Electric Bass Guitars

Electric bass guitars function on the same principle as electric guitars where the body is normally solid, and electronic pickups are used to capture the string vibrations and transmit them to an amplifier which then increases the volume of the signal. Electric bass guitars are most common in the 4 string variant, but are increasingly being found in 5 and 6 string models. These instruments are still tuned an octave lower, however the additional strings provide the accomplished player with more options for expanding their playing. As noted, electric basses require bass guitar amplifiers to amplify their signal. Bass Guitar amplifiers have some of their own unique features and more information can be found on our bass guitar amplifiers category page.

Acoustic Bass Guitars

Similar to the acoustic guitar, the acoustic bass guitar has a large sound cavity that is normally constructed of wood and a sound-hole that projects the sound made by plucking or strumming the strings. Acoustic bass guitars are sometimes thought of as impractical to a band that is playing out as their projection is somewhat limited, however the quality and resonance of the tone is what keeps many bass players interested. Many groups that like to put on an acoustic show will include an acoustic bass, acoustic guitar, and bongos or congas for percussion. You can also mic an acoustic bass if you’re going for an interesting sound.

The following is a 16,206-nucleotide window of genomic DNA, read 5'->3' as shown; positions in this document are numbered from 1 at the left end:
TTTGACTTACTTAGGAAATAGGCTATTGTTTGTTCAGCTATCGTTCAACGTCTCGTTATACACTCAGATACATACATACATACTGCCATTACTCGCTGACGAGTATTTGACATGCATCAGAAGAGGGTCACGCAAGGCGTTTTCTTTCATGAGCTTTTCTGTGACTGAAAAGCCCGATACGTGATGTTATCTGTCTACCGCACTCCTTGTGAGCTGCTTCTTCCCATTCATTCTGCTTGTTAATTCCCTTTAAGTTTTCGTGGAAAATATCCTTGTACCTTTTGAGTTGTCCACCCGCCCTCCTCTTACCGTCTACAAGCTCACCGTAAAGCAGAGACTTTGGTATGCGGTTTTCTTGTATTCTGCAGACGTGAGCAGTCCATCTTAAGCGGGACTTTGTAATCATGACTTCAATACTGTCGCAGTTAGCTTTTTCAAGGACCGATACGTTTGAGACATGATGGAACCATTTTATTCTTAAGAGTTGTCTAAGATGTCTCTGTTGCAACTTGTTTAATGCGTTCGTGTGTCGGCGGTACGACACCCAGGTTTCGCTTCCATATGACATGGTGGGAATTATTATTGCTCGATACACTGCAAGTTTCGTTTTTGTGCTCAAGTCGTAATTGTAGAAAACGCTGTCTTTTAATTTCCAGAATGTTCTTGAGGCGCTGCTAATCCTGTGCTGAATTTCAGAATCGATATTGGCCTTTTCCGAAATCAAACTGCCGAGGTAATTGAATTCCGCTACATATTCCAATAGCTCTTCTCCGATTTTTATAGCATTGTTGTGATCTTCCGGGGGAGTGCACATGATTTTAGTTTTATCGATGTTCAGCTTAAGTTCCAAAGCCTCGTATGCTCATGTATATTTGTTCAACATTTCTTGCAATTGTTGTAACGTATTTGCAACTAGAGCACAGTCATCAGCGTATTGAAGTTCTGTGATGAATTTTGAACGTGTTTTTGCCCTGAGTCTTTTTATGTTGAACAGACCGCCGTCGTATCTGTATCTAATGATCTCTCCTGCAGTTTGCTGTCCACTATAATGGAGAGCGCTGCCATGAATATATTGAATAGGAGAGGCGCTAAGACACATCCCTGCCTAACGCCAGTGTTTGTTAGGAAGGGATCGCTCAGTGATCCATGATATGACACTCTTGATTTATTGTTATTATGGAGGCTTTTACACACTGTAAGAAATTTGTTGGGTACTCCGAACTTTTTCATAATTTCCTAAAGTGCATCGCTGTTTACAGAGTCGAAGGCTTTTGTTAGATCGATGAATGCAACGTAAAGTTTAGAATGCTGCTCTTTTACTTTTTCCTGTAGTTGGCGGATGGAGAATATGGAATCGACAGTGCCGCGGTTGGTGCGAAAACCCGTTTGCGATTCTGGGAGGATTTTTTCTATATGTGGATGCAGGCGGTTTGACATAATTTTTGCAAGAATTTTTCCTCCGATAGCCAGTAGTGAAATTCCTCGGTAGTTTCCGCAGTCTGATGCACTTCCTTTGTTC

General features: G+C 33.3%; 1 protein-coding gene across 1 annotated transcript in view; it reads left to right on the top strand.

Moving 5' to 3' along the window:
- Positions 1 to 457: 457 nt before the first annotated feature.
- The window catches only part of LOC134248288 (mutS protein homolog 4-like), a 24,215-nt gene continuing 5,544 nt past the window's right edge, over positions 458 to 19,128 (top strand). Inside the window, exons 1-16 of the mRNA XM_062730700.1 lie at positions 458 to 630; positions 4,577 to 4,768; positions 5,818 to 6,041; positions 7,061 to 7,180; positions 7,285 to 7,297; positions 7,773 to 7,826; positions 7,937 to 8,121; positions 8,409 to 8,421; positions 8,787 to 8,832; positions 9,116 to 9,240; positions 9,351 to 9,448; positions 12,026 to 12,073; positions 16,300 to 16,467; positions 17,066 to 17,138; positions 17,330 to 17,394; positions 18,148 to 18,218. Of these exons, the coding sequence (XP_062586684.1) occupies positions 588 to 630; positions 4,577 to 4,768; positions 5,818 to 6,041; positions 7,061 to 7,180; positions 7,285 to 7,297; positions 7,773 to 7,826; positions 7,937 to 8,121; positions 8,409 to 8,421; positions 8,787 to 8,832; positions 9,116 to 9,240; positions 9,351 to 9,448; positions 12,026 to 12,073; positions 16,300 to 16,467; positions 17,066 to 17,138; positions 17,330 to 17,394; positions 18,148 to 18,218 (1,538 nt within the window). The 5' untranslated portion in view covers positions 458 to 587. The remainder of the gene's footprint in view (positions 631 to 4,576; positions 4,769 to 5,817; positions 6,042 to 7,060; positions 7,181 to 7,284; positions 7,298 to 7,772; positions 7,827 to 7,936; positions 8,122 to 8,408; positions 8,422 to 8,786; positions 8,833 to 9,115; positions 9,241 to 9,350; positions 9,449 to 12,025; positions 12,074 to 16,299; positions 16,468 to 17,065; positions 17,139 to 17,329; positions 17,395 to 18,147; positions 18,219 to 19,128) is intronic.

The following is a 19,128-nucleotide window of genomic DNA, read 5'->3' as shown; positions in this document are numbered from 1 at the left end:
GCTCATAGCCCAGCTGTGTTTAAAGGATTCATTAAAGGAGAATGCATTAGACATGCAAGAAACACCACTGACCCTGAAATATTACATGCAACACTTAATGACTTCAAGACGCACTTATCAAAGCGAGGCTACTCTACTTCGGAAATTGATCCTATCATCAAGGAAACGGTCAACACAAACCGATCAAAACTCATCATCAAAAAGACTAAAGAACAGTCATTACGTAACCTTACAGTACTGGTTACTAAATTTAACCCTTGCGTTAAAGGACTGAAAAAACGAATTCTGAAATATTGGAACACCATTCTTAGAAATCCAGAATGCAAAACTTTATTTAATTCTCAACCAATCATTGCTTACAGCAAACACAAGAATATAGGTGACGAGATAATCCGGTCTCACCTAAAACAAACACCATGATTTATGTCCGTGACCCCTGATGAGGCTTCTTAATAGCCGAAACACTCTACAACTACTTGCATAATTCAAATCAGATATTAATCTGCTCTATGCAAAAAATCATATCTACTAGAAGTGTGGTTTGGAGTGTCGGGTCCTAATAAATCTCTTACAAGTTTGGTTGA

Acoustic-Electric Bass Guitars

Add a piezo or other pickup to an acoustic bass and guess what you’ve got? That’s right, acoustic basses also come in an acoustic-electric variant which really gives you the flexibility to run through a pa system or amplifier, as well as gain the benefits of the acoustic tone. We’ve seen several jazz bands taking this approach, and again, normally amplified bands that appeared on MTV’s series Unplugged. Ideally, this is the model that you would want if you are looking for the benefits of both.

What Type of Bass Guitar Do I Want?

While this can certainly be a very personal choice, you’re probably going to want to start with an electric bass guitar if this is your first. This variant is the most widely used, it’s the easiest to play, and most common. Also, if you’re a beginner, we’d recommend you stick with a 4 string model to learn and improve on. Sometimes it’s better to keep things simplified, and the 4 string electric bass is the way to go.

If you’re lured by the idea of an acoustic bass, we’d highly recommend you at least go with an acoustic-electric, and preferably, one with as large a surface area as possible on the body. This will help project when you’re not amplified and at least the instrument will have the electronics built in if you ever decide you need to plug it in.

What About 5 String and 6 String Bass Guitars?